Grown-ups are usually there to help and encourage kids, right?
They take care of them, help them learn how to do things, show them
the right way to behave, and encourage the good things that kids
do. Most adults treat kids well. But some adults hurt kids rather
than help them. Another word for hurting someone is
You might have a picture in your head about what child abuse is
like. When it happens, abuse (say:
-buse) can affect all kinds of kids, no matter where they live, how
much money their families have, or who they live with. A kid can be
abused by a parent, a stepparent, another relative, a babysitter,
teacher, coach, or a bigger kid. Child abuse can happen at home,
school, child care, or even in a church or other religious
Tell Right Away
Any time a kid is being abused that kid should tell a trusted
adult right away. This can be hard because the abuser might have
frightened the boy or girl into staying quiet. No matter what the
abuser says, abuse is always wrong and there are different ways a
kid can ask for help and get it.
If a kid can't think of a trusted adult to tell, he or she
can call a special telephone number called a helpline, such as
1-800-4-A-CHILD. If you know someone who is being abused, you can
help by telling your parent or another adult who can help.
What Are the Types of Abuse?
Hitting, constant yelling, or unwelcome touches can all be kinds
of abuse. A kid who is being abused can experience different types
of abuse or just one kind. It helps to understand the different
types of abuse: physical, sexual, verbal or emotional, and
Physical abuse is hitting hard with a hand or an object like a
belt, especially hits that leave bruises or cuts. Shaking, pushing,
choking, painful grabbing, and kicking can also be physical abuse.
Your body has private parts. These are the parts that are covered
by your bathing suit or underwear: breasts, vagina, and bottom for
girls, and penis and bottom for boys. If an adult or older kid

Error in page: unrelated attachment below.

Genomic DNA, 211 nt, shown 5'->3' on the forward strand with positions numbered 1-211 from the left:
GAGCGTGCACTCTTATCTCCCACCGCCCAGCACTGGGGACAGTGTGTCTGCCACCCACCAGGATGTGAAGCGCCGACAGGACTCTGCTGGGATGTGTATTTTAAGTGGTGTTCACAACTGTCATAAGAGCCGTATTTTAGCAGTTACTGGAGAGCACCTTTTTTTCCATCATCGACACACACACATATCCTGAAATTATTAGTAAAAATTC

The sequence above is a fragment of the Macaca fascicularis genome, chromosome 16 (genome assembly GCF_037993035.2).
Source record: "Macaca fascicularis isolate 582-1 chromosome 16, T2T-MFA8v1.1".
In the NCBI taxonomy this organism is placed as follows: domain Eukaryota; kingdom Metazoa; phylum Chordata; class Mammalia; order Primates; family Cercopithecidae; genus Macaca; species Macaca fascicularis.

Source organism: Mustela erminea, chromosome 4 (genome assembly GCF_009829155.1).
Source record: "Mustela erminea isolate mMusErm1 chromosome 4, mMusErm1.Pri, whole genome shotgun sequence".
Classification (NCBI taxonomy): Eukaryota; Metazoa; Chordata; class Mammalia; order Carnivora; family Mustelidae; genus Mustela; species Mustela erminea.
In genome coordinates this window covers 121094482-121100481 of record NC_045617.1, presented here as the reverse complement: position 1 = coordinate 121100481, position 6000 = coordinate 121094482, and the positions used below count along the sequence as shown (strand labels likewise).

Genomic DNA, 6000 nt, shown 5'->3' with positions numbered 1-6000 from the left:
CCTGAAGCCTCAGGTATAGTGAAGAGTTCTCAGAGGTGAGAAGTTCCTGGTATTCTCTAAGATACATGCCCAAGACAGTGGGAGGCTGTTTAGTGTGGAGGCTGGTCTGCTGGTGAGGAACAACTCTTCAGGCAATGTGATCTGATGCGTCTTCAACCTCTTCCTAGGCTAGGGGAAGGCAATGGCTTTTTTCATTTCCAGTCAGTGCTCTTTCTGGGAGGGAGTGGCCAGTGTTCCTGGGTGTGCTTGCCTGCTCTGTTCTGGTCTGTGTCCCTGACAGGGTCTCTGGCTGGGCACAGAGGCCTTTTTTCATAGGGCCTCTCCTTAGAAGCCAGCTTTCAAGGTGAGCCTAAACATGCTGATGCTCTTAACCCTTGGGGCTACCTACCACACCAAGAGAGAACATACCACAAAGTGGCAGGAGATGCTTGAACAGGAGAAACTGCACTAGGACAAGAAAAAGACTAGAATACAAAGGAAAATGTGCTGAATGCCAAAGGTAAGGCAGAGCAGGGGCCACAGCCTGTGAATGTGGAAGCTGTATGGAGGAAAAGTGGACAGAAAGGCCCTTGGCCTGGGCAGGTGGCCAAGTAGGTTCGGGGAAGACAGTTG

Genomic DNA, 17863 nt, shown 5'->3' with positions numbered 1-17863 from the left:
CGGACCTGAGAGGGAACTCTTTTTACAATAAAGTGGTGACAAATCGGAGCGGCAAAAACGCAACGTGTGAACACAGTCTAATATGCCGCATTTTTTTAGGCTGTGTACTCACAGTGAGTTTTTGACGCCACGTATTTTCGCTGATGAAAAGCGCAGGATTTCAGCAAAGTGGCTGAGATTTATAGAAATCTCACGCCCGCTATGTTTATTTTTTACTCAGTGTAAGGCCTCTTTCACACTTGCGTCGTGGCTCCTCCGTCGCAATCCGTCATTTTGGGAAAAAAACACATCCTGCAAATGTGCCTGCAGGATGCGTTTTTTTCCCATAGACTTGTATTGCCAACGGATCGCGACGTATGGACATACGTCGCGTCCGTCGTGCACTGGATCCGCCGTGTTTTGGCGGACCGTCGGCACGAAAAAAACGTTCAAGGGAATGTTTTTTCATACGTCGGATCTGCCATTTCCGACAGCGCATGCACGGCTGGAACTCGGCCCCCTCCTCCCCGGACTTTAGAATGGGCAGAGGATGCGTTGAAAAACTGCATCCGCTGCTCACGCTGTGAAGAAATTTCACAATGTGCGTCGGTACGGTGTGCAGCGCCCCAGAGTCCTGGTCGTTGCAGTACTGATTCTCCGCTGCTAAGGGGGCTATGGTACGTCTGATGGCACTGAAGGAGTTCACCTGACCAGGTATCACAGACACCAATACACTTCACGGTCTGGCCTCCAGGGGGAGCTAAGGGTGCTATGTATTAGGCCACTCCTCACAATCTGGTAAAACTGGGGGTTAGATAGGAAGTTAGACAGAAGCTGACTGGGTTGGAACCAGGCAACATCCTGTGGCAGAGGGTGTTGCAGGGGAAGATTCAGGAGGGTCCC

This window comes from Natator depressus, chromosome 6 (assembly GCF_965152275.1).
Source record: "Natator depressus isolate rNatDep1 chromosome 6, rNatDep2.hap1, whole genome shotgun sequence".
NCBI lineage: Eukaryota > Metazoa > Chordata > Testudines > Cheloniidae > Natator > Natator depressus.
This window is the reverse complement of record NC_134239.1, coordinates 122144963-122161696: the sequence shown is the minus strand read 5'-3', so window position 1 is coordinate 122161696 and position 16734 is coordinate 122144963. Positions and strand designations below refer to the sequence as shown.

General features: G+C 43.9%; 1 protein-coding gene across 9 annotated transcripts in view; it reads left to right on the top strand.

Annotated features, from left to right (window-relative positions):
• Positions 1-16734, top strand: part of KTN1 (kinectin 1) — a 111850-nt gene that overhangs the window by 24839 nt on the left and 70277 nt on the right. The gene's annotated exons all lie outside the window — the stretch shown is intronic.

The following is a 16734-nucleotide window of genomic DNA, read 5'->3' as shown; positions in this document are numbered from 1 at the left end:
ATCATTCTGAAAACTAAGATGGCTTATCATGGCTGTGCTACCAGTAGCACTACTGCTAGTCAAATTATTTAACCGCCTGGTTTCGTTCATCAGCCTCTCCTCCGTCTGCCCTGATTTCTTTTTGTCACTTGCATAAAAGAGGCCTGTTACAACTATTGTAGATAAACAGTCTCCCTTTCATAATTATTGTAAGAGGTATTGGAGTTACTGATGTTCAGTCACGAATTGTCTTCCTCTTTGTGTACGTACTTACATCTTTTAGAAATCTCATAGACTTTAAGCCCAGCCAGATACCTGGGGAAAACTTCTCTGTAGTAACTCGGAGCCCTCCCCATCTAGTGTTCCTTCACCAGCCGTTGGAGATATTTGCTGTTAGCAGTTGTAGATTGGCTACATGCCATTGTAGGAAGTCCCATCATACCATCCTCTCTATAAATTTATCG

touches a kid's private parts or tells a kid to touch theirs,
it is sexual abuse. When this happens, the abuser might tell the
kid that this touching is a secret and that they can't tell
anyone. But a kid does not have to keep this secret. Tell a trusted
adult, or more than one, until someone takes action.
To explain sexual abuse, people talk about good touches and bad
touches. We all know what a good touch feels like. A good touch
might be a hug from your mom or dad, a snuggle with your grandma
for a story, or a cuddle with your pet. But some touches feel bad
or confusing. Your body is yours and you should be able to tell
people when you don't like them to touch you. Even if you
don't mind doing it or are curious, or want to make that person
feel happy, sexual touching between adults and kids is not OK.
Verbal or emotional abuse:
This kind of abuse can happen without touching. It can be verbal
abuse if someone yells all the time, calls the kid mean names, or
threatens to leave the kid or have him or her adopted. All kids
deserve to have adults in their lives who love and support them as
they grow up. It's common for parents get angry with their kids
once in a while, but if there's yelling, punishing, and
threatening too much of the time, a kid can start feeling really
bad about himself or herself. And just like with physical forms of
abuse, it's a good idea to tell a trusted adult this is
Neglect happens when kids live in a home where the adults don't
give them basic stuff that all kids need - like food, clean
clothes, and a bed to sleep in. When parents or caretakers neglect
kids, the kids may not get baths, sleep under warm blankets, or get
checkups or medicine when they need them.
It can be hard for a kid to tell someone that he or she is not
getting these important things. A parent or caregiver might have
troubles such as using alcohol or drugs. But no matter why it is
happening, a kid needs to tell someone. Then, the kid can start
getting the stuff he or she needs and the parent or caregiver can
get help, too.
How to Tell
By now you know it's important for a kid to tell someone if
they think they are being abused. But how does a kid tell? Here are
- Talk to a trusted adult in person.
- Talk to a trusted adult on the phone.
- Write a note, an email, or send a letter to the trusted
- Tell someone at school, like a
, school nurse, teacher, or coach.
- Tell a friend's mom or dad.
- Tell someone who answers the phone at a hotline service, such
The way a kid tells and whom a kid tells will be different
depending on the situation. The most important thing is to tell
someone - or even several people - until someone takes action to
stop the abuse from happening. A kid who tells on an abuser might
be helping other kids, too. Some abusers hurt more than one kid.
It takes a lot of courage to talk about this kind of thing, and
sometimes it takes a while to feel strong enough to talk about it.
That's OK. Just know that, in the end, telling a safe person is
the bravest thing a kid can do. It can feel really good when a kid
takes steps to stay safe and protect other kids from getting
Michelle New, PhD
Date reviewed: November 2007
Note: All information is for educational purposes only. For specific medical advice,
diagnoses, and treatment, consult your doctor.
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